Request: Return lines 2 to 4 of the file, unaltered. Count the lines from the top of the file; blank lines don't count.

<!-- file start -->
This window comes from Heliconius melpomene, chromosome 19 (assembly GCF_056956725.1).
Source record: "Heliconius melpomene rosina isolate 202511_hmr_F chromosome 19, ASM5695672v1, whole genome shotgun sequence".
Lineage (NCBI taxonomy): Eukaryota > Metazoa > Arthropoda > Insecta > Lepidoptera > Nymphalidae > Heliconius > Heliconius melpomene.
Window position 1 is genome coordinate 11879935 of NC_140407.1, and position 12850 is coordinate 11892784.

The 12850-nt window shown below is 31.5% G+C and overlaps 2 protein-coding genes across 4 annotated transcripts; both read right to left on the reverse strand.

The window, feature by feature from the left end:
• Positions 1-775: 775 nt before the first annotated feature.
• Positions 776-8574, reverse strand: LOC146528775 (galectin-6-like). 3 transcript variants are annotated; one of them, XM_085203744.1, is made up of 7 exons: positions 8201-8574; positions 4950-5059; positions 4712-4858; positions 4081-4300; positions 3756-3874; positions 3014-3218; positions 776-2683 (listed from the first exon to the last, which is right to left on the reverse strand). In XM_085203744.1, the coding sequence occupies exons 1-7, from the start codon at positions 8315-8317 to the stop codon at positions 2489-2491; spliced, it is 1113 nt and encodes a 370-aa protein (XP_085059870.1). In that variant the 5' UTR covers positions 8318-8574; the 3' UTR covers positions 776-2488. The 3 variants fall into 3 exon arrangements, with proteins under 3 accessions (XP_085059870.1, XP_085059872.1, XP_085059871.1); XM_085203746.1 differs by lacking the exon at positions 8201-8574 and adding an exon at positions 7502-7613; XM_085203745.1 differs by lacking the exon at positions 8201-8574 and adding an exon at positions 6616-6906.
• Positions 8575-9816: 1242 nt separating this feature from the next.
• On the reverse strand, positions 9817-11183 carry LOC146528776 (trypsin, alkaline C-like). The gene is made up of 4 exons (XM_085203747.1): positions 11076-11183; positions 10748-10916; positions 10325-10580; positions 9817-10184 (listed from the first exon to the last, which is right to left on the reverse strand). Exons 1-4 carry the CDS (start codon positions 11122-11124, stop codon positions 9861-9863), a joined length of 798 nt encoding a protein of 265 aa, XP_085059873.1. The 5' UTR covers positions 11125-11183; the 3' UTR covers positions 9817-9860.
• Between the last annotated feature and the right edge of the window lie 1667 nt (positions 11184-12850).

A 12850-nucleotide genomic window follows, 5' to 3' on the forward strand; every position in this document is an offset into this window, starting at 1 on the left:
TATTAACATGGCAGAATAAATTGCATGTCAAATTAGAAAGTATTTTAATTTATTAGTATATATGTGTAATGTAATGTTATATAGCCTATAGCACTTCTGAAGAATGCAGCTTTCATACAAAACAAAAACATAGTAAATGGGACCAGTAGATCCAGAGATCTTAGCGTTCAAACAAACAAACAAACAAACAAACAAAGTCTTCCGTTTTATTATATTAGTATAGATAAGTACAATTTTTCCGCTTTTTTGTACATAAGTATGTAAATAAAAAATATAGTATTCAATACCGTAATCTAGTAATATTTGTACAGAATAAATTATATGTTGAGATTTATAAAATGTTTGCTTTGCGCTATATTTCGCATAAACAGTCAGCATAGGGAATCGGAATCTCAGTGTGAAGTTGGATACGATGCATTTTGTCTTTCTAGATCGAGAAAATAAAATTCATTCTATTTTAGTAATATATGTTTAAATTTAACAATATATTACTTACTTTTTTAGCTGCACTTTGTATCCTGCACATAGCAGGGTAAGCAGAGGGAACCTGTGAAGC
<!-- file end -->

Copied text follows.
Source record: "Heliconius melpomene rosina isolate 202511_hmr_F chromosome 19, ASM5695672v1, whole genome shotgun sequence".
Lineage (NCBI taxonomy): Eukaryota > Metazoa > Arthropoda > Insecta > Lepidoptera > Nymphalidae > Heliconius > Heliconius melpomene.
Window position 1 is genome coordinate 11879935 of NC_140407.1, and position 12850 is coordinate 11892784.